If you’re interested in buying a new jet – and who isn’t these days – you should check out The Jet Business website.
Or better yet, visit The Jet Business showroom in London. The one in England. Apparently it’s the place to visit if you have a few million bucks to spare and don’t care about soaring fuel prices. And you might run into some interesting folks.
The showroom is “designed to provide high net worth individuals, government officials, royalty and influential corporate executives with a place to plan their business jet sale or purchase with experts,” says a news release.
Apparently The Jet Business treats clients pretty nice. The company provides “unparalleled expert advice, access to the world’s most extensive aviation information library, consultations on tailor-made interior concepts and a lifetime entitlement to service and aftercare,” according to the website.
Lifetime entitlement — that sounds good.
I don’t hang out with any high net worth individuals, but it’s nice to know they have a place to shop for aircraft.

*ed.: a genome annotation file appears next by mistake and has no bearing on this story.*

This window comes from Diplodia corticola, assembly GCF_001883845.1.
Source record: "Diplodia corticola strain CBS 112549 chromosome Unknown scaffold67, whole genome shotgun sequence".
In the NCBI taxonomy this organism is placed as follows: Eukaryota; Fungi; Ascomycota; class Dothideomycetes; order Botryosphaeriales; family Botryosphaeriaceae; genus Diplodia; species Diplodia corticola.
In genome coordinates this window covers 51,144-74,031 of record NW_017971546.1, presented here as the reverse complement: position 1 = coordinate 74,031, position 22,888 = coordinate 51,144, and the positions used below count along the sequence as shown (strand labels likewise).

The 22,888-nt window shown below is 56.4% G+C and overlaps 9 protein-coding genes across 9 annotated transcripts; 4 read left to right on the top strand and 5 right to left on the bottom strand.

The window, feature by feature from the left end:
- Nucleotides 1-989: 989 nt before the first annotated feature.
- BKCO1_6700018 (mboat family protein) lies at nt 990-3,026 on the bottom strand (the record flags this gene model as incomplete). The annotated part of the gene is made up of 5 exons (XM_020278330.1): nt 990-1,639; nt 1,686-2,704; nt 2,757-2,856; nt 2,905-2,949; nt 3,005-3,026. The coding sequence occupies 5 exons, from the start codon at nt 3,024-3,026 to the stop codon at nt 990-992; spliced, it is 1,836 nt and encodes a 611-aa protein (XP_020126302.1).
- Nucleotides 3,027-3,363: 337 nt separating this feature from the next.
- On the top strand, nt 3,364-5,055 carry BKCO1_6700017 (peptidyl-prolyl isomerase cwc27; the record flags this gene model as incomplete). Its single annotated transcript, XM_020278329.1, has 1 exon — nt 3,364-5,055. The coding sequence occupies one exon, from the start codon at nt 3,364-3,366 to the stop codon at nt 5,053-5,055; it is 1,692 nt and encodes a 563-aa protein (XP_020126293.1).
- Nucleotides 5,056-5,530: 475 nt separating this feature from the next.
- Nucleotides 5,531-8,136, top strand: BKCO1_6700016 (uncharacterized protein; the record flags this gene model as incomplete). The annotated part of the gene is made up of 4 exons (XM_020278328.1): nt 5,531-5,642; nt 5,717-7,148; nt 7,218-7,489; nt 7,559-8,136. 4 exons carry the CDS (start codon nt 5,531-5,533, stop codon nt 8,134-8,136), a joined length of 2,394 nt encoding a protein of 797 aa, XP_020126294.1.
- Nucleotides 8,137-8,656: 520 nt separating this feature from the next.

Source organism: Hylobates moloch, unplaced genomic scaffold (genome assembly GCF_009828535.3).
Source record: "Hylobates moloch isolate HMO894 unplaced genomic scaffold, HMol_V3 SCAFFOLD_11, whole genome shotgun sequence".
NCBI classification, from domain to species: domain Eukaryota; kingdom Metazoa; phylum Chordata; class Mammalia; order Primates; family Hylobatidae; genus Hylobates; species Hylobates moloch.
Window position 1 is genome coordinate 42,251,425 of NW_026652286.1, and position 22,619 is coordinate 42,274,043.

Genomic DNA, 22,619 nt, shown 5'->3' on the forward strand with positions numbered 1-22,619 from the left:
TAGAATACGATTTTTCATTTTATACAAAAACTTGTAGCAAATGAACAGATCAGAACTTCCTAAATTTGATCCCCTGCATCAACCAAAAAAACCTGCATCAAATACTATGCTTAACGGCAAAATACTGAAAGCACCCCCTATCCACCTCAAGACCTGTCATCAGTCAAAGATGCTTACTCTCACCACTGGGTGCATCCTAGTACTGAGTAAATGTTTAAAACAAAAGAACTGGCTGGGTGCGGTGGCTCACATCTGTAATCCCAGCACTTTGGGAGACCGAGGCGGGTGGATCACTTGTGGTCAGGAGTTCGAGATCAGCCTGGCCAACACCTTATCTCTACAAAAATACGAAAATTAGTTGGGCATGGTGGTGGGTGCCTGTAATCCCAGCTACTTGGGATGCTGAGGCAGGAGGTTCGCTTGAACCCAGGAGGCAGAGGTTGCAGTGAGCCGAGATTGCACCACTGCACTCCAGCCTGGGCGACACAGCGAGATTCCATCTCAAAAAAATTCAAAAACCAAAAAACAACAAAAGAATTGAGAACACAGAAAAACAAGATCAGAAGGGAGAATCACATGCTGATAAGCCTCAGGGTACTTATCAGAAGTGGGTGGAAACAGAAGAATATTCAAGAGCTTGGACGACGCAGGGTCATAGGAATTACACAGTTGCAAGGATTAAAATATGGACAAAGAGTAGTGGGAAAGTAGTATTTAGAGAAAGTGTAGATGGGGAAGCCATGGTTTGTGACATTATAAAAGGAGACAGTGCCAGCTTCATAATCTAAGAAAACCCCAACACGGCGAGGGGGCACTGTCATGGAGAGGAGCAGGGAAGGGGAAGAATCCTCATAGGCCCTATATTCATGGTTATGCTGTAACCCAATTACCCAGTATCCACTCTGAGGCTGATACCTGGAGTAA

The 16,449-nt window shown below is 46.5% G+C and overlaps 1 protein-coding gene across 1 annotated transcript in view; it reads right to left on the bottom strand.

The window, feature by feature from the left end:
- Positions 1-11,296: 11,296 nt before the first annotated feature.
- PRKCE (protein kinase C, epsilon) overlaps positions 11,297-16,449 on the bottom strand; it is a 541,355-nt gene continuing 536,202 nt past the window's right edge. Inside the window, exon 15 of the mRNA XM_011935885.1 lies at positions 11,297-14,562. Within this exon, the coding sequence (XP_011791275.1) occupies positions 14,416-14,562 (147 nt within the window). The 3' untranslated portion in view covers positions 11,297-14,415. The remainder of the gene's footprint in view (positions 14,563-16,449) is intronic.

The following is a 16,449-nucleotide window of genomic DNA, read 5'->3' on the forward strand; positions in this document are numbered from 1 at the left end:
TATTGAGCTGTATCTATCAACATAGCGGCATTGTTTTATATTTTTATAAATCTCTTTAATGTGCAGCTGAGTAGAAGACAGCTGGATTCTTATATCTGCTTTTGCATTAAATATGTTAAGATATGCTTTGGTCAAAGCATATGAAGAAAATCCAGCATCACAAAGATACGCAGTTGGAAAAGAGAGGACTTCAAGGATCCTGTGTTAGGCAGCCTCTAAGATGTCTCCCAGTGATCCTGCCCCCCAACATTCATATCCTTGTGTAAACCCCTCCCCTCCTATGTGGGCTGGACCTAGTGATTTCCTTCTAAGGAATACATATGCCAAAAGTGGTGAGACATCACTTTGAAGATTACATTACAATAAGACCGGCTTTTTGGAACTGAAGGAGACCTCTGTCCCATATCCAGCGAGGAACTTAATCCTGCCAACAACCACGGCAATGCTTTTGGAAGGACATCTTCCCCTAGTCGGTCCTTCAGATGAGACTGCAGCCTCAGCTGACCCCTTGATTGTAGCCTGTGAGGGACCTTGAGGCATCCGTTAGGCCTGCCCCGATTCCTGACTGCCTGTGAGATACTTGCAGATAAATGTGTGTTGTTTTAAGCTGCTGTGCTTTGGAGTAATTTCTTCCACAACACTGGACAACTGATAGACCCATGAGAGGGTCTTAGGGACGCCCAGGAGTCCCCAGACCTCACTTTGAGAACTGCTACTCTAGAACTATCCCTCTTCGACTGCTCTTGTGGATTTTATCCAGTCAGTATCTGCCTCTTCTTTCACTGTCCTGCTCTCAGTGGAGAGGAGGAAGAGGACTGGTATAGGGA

Here’s the website: The Jet Business
Photo: AP archives
Former Goldman Sachs exec Greg Smith has set a new standard for burning your bridges.
Smith didn’t resign with a graceful note to HR. Nope. He blasted his former employer with an editorial in The New York Times. He questioned Goldman’s “moral fiber” and said he was sickened by former colleagues who put their own financial gain ahead of their clients’ best interests.
The notion that rich investment bankers would squeeze money from their ultra rich clients isn’t exactly surprising. I was, however, shocked to learn that some of the Goldman boys referred to clients as “muppets.” To turn the beloved muppets into a term of derision crosses the line.
Goldman needs to apologize immediately to Kermit and friends.
Meanwhile, the rest of us can celebrate Smith’s entertaining exit.
Despite the recession, the number of U.S. millionaires rose 15 percent to 4.7 million last year, according to a report released last week by Boston Consulting Group.
That’s a lot of millionaires. You may be living next door to one and not even know it.
But if you’re looking to rub elbows with the truly wealthy, the real money is in fiction. Mere millionaires are no where to be found on Forbes 2010 Fiction 15, a list of the richest fictional characters.
Tops on the list is Carlisle Cullen, multi-billionaire vampire and small town doctor of Twilight fame. He’s one of six newcomers on this year’s Fictional 15.
See the complete Forbes list here.